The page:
Monday, 4 November 2013

the coloured books

Sometimes (not often, for me; but still, sometimes) only a big book will do, by a writer long dead. Other times a slim book, as contemporary as they come. Times, even (lunchtimes, perhaps), a magazine. And then there are these slippy things – barely books, not pamphlets – that would fit snug in a shirt pocket, that you could slide under a closed door in a draughty house, even though each – with 48 pages: enough for a spine – is more substantial than it appears.

Now they are seven. And as well as continuing to be available separately, they now come as a boxed set – that is, they have a place to stay warm and safe, rather than getting muddled with last week’s newspapers or falling off the edge of the table and vanishing through cracks between the floorboards. All by Judy Kravis:

tell the bees (2007): a diary, March to September, of the year JK quit academe (‘Well, the affiliation with groves had me for a while. But the groves turned out to be treeless, the shade was battleship grey’) and started bee-keeping. Weather, music (‘Scarce sun despite dramatic sunset yesterday. Tadpoles waiting in the pond. Beethoven wild in the early trios’), dreams, cooking, shopping (‘Did you know your shoe shelves had slipped? I asked the woman behind the counter. It’s Monday, she said, smiling’), last essay-marking (‘Some sludge. Some wild flings in the direction of Ionesco. Some wikipedia. Some toothache’), blackberrying, neighbours (‘he’s a chancer, he’s like a lighthouse in a bog, bright but useless’), cutting back bracken (‘It leaves your forearms tingling later in the day’).

bunch of monads (2007): ‘One packed universe after another, tiny separate adventures, a high-end hum, intermittent, like morse code. Another breathless diary zone, in poem form. A monad is the simplest knowable unit of life. Like atoms, only bigger and older.’ A poem per less-than-a-page, hand-carved, finely balanced, yet full of distances. ‘A bedrock sort of life / should be fond, sturdy / undeniable and full / of fissures’.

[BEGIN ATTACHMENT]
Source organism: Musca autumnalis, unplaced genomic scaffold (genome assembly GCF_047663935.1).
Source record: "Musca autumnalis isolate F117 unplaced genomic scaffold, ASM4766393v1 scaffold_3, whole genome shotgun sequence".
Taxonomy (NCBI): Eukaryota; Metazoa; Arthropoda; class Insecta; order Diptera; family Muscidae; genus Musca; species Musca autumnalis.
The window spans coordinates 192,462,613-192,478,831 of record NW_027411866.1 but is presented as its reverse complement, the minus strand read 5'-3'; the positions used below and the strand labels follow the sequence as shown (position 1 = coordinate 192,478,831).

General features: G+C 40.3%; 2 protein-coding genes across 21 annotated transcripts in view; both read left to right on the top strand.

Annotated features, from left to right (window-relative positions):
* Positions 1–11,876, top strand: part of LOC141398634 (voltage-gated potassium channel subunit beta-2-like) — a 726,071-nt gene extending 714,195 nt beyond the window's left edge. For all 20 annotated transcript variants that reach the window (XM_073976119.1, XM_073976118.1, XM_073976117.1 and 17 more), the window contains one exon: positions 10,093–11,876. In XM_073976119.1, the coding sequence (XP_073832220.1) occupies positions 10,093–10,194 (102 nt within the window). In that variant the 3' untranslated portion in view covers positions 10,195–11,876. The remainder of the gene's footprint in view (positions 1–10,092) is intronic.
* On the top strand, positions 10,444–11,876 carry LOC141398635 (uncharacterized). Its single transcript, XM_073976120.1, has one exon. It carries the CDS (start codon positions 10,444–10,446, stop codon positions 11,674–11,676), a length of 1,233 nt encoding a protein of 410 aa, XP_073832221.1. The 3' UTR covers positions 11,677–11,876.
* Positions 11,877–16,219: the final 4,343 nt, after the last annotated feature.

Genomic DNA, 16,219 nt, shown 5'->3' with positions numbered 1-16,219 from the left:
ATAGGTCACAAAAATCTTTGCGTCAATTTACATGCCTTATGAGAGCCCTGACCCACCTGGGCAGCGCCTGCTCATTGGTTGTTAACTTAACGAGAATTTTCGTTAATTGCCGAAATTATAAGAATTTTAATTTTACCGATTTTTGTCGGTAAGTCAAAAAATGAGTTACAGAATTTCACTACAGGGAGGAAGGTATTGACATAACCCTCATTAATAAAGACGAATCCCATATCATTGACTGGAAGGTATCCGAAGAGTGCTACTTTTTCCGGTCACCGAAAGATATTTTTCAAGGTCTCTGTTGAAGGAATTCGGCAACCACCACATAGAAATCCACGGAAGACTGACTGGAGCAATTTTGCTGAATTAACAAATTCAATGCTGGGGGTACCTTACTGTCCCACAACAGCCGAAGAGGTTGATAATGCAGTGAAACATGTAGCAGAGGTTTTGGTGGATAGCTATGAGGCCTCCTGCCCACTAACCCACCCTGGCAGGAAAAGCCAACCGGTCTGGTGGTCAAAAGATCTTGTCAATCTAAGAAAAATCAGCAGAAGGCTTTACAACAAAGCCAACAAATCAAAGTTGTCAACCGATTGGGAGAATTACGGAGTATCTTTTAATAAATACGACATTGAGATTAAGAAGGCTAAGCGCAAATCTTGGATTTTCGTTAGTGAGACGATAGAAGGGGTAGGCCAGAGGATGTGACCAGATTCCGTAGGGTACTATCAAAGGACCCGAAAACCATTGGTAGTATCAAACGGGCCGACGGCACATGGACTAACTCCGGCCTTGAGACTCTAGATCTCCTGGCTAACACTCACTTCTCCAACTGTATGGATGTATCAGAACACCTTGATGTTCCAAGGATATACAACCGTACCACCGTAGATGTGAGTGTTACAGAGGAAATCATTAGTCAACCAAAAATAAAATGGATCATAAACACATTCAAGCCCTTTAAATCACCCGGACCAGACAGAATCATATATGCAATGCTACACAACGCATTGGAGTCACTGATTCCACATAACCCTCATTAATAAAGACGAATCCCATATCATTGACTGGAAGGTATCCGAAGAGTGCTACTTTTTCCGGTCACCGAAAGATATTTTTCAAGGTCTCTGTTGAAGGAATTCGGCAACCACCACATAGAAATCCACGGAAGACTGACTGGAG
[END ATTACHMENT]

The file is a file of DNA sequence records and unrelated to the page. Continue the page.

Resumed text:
the pataphysics of making bread (2009): diary, September 2005 to September 2009 with gaps of many weeks, centred on the ‘kneading parlour’. It’s physical, repetitive work: ‘The whack of dough on marble, the fold and push again and again. How you know when it’s dry enough but still moist, the proverbial earlobe consistency, or your three loaves have had maybe twenty minutes kneading and that could be enough. The notion of enough and how it doesn’t rhyme with dough. This is what start’s a baker’s day.’ As JK kneads she listens to the radio (Woman’s Hour, Desert Island Discs, Yesterday in Parliament), observes the weather, mulls over an email from the wandering Rafferty (‘There’s a special terror to being ill in a foreign language’). Surrender to the rituals, followed by the recording of this: ‘now the elasticity has settled into bread, and the smallest additions – salt, molasses, kefir, a little milk, pumpkin seeds – have distributed themselves. Writing down the process has brought it forward in my mind; I know it as I didn’t before, wordlessly, biblically.’